For a second year, PRWeek is backing the initiative that aims to increase the number of PR professionals from ethnic minorities in top UK roles. Eighteen senior industry figures from BME (black and minority ethnic) backgrounds have agreed to be mentors this time, up from 15 in 2018.
BME comms professionals can apply to receive the benefit of the mentors’ experience and expertise to boost their careers. The scheme is organised by BME PR Pros, an organisation founded by comms consultant Elizabeth Bananuka, in conjunction with PRWeek UK.
Financial Times comms executive Yarohey Secka took part last year. She was matched with mentor Perveen Akhtar, head of comms at Dolby Europe.
"The support I’ve received... has driven me to explore greater goals," Secka says. "The power of mentoring should never be underestimated. Providing early to mid-career BAME talent with opportunities is important, as is connecting them with BAME professionals who can share advice on how to survive and thrive... Schemes like this will help the design of future leadership teams."
Dynamo PR account executive Krish Jeyakumar, who was mentored by Riot Communications MD Preena Gadher, praises the "incredible experience". "Working in such a whitewashed industry, you’d be surprised the difference it makes to actually connect with another person of colour in the sphere – especially one who’s made it to the top. It was both reassuring and inspiring."
Madano account executive Hoda Awad, who was matched with Milltown Partners’ senior analyst Max Kalu, says: "Throughout the scheme I’ve been provided with excellent support and guidance,and I’m delighted to hear that it will be running again. I encourage everyone to get their applications in as this has been a truly invaluable experience."
One new mentor for 2019, Manifest senior campaign manager Julian Obubo, says:"As BMEs in PR, we have a collective responsibility to engineer practical changes with in the industry and reframe how outsiders perceive PR as a profession.
"Becoming a mentor is one way of fulfilling this responsibility. I have worked closely with BME PR Pros over the last year and I’ve been encouraged by its solutions-based approach to tackling the issue of underrepresentation and exclusion of BMEs in PR. I’m looking forward guiding the mentees and introducing them to a wider network of professionals that they can come to for advice or assistance."
Indy Selvarajah, creative director at Edelman Deportivo, adds: "The truth is if you walk into any agency right now there is a huge disparity in the number of minorities to those from Caucasian backgrounds. It is incredibly important for those wanting to break into PR and advertising that they can see someone in a senior position ‘like them’. The saying ‘you can’t be it if you can’t see it’ has never been more prevalent."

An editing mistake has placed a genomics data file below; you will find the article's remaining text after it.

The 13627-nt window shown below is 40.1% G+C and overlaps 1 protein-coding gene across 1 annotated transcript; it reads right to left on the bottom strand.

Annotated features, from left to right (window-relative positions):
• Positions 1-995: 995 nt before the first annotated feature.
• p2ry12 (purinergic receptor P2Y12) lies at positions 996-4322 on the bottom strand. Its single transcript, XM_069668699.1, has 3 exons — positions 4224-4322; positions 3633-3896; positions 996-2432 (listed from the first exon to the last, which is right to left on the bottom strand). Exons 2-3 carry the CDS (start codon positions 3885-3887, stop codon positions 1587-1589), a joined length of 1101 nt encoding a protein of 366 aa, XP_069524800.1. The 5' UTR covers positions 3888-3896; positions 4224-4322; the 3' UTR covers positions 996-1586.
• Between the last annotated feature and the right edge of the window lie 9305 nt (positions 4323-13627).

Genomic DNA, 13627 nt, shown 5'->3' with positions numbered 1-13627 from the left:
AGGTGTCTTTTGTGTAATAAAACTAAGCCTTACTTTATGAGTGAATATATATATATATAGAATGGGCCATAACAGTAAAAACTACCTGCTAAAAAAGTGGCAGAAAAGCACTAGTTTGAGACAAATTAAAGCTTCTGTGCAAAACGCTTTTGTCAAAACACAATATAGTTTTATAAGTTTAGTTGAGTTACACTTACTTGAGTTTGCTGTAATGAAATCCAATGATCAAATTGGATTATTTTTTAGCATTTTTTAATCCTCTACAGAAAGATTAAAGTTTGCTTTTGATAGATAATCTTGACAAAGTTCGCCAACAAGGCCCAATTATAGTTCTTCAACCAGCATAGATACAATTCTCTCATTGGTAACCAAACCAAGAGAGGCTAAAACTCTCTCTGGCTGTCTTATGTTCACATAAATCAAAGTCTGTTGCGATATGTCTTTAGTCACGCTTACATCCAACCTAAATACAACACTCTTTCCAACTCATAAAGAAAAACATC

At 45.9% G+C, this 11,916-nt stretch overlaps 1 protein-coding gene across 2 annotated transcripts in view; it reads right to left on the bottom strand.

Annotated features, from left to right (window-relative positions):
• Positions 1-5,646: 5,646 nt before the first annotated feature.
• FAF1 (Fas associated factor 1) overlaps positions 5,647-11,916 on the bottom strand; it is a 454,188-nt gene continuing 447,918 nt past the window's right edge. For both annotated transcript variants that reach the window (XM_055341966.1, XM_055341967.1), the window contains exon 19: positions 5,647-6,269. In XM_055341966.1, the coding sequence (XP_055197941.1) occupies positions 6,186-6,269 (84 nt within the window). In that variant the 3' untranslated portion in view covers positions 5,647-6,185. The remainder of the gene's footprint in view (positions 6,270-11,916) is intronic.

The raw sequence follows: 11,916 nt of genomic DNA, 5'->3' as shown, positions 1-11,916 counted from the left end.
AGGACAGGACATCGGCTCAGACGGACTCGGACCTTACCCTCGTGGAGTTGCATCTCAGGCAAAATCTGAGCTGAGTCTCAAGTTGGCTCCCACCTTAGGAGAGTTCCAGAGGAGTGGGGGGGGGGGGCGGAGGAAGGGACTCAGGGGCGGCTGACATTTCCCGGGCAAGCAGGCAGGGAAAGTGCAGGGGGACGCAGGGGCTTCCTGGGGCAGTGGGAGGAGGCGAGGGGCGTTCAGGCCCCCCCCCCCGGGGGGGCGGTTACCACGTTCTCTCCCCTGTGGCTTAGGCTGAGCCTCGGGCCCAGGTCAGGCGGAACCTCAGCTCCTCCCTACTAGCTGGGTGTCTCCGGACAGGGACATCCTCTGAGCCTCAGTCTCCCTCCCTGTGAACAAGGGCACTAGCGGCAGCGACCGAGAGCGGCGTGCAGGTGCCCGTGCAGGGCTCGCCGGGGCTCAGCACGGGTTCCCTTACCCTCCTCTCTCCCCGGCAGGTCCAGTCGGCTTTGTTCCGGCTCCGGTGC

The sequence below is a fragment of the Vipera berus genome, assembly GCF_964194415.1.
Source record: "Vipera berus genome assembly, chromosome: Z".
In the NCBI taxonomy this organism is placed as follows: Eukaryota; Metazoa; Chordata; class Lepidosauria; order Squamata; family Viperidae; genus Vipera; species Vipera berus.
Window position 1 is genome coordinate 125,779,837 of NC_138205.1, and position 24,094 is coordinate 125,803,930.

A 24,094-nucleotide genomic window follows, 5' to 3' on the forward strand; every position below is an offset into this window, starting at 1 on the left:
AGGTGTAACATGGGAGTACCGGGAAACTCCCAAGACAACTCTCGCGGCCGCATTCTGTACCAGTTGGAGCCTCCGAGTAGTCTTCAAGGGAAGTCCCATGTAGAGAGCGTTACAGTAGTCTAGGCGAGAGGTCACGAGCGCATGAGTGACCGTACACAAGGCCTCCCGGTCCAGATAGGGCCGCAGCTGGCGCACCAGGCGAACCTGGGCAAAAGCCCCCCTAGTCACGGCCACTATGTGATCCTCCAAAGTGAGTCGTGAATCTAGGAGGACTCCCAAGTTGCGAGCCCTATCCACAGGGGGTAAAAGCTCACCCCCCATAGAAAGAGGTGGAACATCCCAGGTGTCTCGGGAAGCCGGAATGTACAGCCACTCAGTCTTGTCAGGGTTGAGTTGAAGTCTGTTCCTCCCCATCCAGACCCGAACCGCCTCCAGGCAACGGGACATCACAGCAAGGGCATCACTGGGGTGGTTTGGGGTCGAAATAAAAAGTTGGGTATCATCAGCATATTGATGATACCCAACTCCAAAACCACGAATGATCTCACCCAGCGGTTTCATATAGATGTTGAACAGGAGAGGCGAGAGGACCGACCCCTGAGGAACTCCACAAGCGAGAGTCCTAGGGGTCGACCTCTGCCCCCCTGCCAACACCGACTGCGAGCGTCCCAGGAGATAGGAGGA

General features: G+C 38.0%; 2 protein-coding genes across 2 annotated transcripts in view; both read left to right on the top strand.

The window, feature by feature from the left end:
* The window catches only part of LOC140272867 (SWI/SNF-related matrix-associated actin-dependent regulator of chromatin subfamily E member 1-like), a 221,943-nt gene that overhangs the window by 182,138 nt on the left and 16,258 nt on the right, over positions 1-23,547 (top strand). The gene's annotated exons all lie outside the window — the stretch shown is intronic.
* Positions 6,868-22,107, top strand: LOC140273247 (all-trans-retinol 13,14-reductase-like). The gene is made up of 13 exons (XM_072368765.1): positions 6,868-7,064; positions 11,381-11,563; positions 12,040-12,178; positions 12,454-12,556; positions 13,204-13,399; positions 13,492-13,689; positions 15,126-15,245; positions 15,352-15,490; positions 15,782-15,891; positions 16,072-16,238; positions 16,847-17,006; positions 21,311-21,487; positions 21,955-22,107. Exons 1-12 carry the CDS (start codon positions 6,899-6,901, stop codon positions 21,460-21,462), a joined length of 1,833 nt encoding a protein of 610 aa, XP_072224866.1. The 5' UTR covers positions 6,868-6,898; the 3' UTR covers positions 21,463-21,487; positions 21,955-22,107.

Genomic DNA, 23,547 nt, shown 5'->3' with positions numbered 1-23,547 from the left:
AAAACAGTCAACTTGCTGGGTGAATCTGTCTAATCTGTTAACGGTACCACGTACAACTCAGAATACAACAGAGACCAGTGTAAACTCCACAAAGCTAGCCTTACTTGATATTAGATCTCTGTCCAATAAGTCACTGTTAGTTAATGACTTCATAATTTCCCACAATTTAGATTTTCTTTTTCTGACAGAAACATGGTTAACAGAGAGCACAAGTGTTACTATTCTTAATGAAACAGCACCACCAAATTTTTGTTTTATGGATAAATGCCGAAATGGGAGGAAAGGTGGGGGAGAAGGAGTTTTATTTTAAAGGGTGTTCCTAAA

Meanwhile, That Lot creative director David Levin highlights some personal (unfounded) anxiety in the early stages: that "as a reasonably light-skinned mixed-race guy who tends to get confused for a Mexican or a white person with a tan, I felt slightly like I didn’t deserve to be there".
"Ironically, it’s exactly that mindset that needs tackling if we want to improve diversity and equality in our industry," he adds. "Which we do. So I intend to get over those anxieties and attempt to make a difference to someone’s career."
• Maria Shum, director and entrepreneur
• Roopa Ramaiya, head of PR, North West Europe, Zendesk
• Sophie Parker, global associate director, Talk.Global
• Chinedu Udezue, director, Burson Cohn & Wolfe
• Lang Xiao, founder/director, ARTouch Consulting
• Myriam Khan, associate manager – corporate communications, Ketchum
• David Levin, creative director, That Lot
• Claire Quansah, operations director, Havas PR
• Dev Mistry, internal communications executive, Virgin Media Business
• Addy Frederick, senior corporate communications manager, Bupa
• Billie Dee Gianfrancesco, head of PR, Vardags
• Sarita Shah, senior associate, Weber Shandwick
• Shamima Begum, group manager, EMEA communications, Adobe
• Reesha Rajani, commercial director, Golin
• Effie Kanyua, director PR and communications, Hearst UK
• Kristian Hoareau Foged, senior insights analyst, Text100
• Indy Selvarajah, creative director, Edelman Deportivo
• Julian Obubo, senior campaign manager, Manifest LDN
Elizabeth Bananuka, founder, BME PR Pros
The BME PR Pros/PRWeek UK Mentoring Scheme has a mentor to support black, Asian and ethnic minority professionals in a range of comms roles and at every stage of their career.
From rising star Dev Mistry, the perfect mentor for a recent graduate needing support to navigate the world of work and this crazy sector, to incredible business minds like Reesha Rajani and Claire Quansah, the perfect mentors for future agency MDs and owners.
From an award- winning creative director to a couple of PRWeek 30Under30, from internal comms experts to social-media stars. From Coutts to Bupa, Weber to Ketchum, Google to Johnson & Johnson, they bring a wealth of client, agency and in-house experience.
The mentors, as before, are a fiercely talented group, passionate about diversity and keen to support talented BME PR Pros. Securing a place on the scheme doesn’t just give mentees access to incredible support, they join the BME PR Pros community; a positive, friendly, ambitious force for good. I’d urge BME PR pros to apply.
Visit bmeprpros.co.uk for a link to the form. The closing date for applications is Friday 15 February 2019.